Last year’s UK Climate Change Risk Assessment Technical Report identified beneficial actions that could be taken within the next five years to help improve resilience, including using common formalised standards across different infrastructure sectors to help build system resilience across the entire infrastructure network.
One big risk to UK infrastructure is river and surface water flooding, but developing consistent indicators of flood risk resilience for assets in the water sector could engender the appropriate conditions for adaptation, allowing wholesale improvements to be delivered that can be better measured over time.
We will also face increased demand for water in line with climate change, with interruptions to supply expected during dry spells. Beneficial actions that could be carried out over the next few years to help ease this situation could include tightening building regulations, enhancing water metering and carrying out more research into drought.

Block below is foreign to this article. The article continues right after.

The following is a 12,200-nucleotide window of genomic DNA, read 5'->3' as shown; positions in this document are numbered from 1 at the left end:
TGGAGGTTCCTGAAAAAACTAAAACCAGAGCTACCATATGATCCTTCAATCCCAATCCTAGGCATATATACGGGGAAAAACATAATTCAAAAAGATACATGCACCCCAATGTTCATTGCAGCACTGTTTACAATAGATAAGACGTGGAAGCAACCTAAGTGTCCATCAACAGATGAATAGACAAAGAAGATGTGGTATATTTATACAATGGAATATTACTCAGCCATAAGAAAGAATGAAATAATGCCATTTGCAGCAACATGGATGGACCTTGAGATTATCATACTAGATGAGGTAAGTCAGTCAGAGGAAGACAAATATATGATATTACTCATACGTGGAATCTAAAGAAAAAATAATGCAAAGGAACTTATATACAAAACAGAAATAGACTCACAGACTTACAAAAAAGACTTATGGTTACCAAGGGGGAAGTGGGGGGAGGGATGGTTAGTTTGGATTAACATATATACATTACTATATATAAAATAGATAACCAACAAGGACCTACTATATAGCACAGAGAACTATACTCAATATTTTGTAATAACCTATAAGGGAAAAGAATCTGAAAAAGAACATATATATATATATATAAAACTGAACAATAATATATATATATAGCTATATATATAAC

Domestic water supplies may also be interrupted by reduced rainfall in the summer months, driven by climate change, with water stress and scarcity becoming more commonplace around the country. Regions in the south-east of England, in particular, are already facing water stress issues right now.
To help address this risk, sustainable urban drainage systems could be implemented to help improve water quality and reduce surface water flooding. In addition, being more proactive about saving water and wasting fewer resources could also prove beneficial, with the UK’s average personal water consumption high by European standards.